The Philippines has registered the fastest-growing HIV/AIDS epidemic in the Asia-Pacific in the past six years with a 140 percent increase in the number of new infections, the health ministry and the United Nations said on Tuesday.

At the end of 2016, there were 10,500 Filipinos infected with the human immunodeficiency virus (HIV), up from 4,300 in 2010, Health Minister Paulyn Ubial told a news conference, citing data from UNAIDS.

Ubial encouraged voluntary testing and use of condoms to help fight the problem, which in May 2017 alone saw 1,098 new cases of HIV infections in the Philippines, the highest recorded number of cases since 1984 when infections were first reported.

The country can still end the public health threat by 2030 if the government can re-direct its focus on the people and locations most at risk, said Eamonn Murphy, UNAIDS regional support team director for Asia-Pacific.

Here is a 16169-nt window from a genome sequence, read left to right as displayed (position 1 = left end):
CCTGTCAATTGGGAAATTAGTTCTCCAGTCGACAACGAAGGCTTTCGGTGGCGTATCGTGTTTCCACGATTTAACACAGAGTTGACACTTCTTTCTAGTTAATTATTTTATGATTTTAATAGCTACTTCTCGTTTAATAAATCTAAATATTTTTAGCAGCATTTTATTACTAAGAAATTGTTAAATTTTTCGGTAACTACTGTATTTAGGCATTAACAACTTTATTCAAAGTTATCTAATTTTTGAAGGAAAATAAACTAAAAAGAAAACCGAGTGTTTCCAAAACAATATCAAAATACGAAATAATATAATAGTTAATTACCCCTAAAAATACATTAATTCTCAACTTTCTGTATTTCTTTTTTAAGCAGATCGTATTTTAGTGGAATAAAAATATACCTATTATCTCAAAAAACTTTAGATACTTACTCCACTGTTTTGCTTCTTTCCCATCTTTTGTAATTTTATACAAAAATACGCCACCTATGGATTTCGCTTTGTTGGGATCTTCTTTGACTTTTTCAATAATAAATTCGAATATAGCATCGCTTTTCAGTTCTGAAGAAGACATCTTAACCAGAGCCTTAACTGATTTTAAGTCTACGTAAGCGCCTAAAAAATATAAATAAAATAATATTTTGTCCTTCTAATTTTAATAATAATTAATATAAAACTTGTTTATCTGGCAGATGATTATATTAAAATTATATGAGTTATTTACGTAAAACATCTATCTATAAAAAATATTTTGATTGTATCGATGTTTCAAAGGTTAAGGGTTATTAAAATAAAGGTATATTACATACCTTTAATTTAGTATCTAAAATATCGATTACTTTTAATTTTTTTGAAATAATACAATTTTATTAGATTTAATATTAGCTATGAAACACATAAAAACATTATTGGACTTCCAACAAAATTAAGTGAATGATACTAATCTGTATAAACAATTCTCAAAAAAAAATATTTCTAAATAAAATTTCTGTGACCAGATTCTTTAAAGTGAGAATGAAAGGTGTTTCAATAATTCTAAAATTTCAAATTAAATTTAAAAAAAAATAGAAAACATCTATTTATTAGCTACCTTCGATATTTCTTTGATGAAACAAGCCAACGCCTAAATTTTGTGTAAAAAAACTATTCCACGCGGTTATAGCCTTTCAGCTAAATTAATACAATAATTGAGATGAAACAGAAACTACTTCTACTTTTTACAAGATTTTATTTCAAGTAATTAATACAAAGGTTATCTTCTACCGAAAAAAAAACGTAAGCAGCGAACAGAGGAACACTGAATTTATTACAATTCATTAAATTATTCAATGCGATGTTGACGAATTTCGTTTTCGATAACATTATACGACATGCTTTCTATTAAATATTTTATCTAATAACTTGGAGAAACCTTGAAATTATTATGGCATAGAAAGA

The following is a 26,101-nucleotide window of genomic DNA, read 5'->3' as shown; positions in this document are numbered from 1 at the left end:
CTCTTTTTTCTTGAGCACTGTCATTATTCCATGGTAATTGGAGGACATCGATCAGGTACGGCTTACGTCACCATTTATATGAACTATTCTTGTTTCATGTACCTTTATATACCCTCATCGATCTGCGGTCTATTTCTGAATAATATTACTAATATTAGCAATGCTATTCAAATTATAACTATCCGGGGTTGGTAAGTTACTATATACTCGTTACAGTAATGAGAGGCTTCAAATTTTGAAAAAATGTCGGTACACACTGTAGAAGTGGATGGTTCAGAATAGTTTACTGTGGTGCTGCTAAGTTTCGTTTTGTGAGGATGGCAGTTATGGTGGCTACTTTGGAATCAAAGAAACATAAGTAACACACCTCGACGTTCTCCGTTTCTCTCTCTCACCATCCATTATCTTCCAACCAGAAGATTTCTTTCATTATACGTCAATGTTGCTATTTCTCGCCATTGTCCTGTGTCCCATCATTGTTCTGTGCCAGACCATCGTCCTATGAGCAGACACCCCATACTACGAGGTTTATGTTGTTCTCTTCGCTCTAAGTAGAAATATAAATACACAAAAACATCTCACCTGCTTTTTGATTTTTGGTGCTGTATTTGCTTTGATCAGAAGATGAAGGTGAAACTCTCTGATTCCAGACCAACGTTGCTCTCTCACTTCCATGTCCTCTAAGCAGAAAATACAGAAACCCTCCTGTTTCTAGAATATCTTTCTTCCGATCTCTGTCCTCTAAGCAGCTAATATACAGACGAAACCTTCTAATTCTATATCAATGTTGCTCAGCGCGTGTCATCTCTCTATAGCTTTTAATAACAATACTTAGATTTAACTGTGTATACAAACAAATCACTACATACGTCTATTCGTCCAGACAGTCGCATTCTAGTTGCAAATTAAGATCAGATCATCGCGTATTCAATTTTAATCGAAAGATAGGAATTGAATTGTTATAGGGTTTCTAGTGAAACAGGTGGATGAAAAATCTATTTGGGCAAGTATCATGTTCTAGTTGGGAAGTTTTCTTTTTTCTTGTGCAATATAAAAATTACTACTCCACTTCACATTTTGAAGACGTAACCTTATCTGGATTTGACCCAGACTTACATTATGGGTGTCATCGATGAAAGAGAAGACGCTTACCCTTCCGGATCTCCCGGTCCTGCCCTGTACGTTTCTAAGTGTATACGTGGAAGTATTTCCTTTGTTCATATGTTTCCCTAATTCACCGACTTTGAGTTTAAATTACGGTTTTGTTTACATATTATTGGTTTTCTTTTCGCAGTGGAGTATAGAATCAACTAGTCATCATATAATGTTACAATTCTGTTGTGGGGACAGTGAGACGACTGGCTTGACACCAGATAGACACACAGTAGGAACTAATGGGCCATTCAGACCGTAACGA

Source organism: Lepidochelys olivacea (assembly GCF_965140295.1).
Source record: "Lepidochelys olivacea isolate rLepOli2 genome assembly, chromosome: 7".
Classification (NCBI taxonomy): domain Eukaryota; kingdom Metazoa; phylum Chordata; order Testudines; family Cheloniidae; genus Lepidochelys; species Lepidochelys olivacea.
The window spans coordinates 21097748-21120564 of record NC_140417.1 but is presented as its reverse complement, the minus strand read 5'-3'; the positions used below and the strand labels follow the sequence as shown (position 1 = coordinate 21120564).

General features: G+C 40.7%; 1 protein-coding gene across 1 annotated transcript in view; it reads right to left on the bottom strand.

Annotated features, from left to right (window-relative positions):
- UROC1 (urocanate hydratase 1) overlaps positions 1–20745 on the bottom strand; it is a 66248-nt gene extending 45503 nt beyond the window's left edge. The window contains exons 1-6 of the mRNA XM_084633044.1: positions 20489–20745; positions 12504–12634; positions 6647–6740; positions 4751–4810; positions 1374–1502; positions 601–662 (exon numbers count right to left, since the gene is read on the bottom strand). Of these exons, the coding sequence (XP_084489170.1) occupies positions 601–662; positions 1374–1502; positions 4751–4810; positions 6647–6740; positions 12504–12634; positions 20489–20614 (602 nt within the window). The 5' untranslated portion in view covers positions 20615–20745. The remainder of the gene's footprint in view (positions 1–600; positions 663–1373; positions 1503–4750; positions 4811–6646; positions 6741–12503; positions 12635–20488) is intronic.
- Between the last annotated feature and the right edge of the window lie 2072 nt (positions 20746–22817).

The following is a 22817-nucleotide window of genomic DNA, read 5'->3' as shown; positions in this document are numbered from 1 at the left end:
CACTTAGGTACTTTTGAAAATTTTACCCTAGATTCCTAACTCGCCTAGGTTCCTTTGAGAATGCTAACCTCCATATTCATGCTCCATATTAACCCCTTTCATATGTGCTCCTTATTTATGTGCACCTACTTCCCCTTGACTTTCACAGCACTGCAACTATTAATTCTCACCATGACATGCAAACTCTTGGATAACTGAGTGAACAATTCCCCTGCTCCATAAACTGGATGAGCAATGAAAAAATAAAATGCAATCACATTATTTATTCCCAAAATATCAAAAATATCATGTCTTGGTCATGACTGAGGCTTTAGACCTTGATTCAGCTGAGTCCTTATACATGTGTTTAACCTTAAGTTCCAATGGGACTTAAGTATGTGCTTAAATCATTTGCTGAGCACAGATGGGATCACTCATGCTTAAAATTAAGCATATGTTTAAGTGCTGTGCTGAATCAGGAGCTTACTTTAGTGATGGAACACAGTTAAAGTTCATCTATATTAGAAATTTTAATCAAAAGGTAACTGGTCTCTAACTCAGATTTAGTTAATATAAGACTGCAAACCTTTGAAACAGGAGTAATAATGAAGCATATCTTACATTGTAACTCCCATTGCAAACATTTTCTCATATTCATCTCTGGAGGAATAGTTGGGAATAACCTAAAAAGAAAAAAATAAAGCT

He said 83 percent of new HIV cases occurred among males who have sex with males and transgender women who have sex with males.

Genesis Samonte, head of the health ministry's public health surveillance department, said men who have sex with men were most at risk.

"We're not talking about those that are openly gay," Samonte told a news conference. "Any male who has sex with another male, for whatever reason, is at risk."

Two out of three new HIV infections were among men aged between 15 and 24, who she said have insufficient awareness of HIV, its symptoms and treatment.

Most of the men had their first sexual encounter at 16 and only get tested for HIV eight years later, she said.